Check to see if the vehicle you're interested in has been recalled. Search Transport Canada’s vehicle recalls database. The database allows you to search by vehicle name and year.
Find out what the vehicle’s crashworthiness rating is by visiting the IIHS (Insurance Institute for Highway Safety) and NHTSA (National Highway Traffic Safety Administration’s) websites. Does the vehicle perform well in frontal, rear and side impact collisions?
How reliable is the vehicle? It’s important to check a variety of information sources before making your final decision. This will allow you to compare the vehicle’s good and bad qualities.
Start your reliability research by checking the Driving.ca website. The site provides comprehensive Canadian information about new and used vehicles as well as pricing details.. The site provides comprehensive information about used vehicles as well as pricing details.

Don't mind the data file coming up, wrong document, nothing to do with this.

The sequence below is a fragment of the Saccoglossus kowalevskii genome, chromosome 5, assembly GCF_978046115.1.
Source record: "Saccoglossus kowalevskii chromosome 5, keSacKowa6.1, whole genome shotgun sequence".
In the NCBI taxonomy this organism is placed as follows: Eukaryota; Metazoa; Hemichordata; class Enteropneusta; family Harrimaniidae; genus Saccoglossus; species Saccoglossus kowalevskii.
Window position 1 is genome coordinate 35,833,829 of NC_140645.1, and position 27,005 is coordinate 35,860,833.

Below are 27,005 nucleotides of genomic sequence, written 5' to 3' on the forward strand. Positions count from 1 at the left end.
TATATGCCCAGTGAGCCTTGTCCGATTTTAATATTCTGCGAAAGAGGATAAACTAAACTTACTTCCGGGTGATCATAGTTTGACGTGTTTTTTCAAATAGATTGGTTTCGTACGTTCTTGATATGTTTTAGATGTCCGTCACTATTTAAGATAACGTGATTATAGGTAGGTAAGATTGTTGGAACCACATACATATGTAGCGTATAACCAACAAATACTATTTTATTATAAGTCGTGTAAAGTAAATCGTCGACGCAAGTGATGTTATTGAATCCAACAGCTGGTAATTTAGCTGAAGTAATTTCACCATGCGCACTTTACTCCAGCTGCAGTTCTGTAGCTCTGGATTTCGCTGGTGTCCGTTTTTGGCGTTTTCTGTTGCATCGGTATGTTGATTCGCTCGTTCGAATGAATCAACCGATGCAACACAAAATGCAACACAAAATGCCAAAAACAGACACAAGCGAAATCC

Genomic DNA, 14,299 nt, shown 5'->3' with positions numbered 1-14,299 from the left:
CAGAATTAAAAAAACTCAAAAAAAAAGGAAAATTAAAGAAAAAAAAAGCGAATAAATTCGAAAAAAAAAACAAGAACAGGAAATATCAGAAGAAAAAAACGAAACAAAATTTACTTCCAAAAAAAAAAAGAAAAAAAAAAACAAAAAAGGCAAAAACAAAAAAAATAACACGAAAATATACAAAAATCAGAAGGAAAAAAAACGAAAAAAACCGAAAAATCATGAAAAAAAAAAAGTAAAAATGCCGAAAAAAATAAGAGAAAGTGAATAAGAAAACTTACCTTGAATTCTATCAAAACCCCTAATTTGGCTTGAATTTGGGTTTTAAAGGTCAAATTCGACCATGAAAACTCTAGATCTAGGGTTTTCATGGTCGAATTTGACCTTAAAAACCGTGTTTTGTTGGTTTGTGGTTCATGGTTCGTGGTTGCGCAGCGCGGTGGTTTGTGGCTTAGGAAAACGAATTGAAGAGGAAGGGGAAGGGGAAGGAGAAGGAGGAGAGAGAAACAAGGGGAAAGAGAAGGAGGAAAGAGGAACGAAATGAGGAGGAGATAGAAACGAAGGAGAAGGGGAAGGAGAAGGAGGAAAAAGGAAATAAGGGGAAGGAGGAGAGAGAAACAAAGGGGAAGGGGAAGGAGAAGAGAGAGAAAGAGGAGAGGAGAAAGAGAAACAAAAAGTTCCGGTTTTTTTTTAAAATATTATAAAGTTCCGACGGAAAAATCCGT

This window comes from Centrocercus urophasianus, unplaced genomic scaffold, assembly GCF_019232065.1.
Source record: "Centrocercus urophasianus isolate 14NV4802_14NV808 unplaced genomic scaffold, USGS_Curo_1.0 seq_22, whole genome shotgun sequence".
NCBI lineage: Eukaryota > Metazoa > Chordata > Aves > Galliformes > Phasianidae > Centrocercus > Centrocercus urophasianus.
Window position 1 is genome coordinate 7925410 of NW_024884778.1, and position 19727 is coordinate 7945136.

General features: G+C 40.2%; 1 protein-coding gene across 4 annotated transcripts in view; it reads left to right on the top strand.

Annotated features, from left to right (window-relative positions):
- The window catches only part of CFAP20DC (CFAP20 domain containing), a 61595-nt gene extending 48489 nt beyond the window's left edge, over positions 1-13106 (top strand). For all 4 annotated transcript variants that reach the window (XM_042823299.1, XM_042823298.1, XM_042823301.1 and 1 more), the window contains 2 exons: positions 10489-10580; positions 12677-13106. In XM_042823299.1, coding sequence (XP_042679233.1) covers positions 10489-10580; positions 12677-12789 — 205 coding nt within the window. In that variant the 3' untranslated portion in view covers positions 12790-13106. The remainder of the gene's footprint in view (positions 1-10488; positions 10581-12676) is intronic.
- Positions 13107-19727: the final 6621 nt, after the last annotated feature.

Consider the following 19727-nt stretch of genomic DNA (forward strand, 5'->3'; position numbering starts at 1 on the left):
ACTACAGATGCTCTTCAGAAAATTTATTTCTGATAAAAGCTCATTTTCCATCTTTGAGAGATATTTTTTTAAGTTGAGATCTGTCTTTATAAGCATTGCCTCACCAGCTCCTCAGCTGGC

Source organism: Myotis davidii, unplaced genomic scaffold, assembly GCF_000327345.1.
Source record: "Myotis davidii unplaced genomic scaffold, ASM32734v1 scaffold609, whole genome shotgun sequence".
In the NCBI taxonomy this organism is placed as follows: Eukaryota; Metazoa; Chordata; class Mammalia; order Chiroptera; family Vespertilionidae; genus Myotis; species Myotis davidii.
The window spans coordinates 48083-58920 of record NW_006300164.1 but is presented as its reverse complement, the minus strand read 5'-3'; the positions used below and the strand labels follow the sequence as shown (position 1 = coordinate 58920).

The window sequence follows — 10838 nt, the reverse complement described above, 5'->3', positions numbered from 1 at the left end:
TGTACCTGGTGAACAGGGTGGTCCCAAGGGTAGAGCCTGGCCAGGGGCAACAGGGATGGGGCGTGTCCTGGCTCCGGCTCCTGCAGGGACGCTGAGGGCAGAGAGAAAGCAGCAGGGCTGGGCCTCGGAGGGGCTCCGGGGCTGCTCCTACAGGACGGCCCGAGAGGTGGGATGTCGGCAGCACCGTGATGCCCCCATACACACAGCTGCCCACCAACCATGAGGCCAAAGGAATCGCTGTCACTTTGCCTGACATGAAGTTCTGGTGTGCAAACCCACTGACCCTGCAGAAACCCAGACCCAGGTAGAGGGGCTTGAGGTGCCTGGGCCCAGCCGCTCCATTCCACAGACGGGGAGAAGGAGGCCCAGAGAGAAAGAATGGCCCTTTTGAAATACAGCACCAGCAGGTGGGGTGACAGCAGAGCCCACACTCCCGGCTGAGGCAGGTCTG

Canadian Driver is also a Canadian vehicle information source that features vehicle test drives, reliability reviews as well as pricing information for new vehicles.
Compare vehicle features using MSN. The site includes reliability information, vehicle reviews and budget calculators.
Review road tests for various used vehicles at the Consumer Guide website. Gather full details of a used vehicle's safety, reliability, pricing and more, and compare it against other vehicles in the same class.
Is the vehicle good on gas? Natural Resources Canada provides a comprehensive list of vehicles ranked according to their fuel efficiency. Search by year, manufacturer or type of fuel to find the best fit for you. The ratings will provide a guide for the vehicle's fuel efficiency rating, however, it does depend on driver behaviour, weather, style of vehicle and maintenance.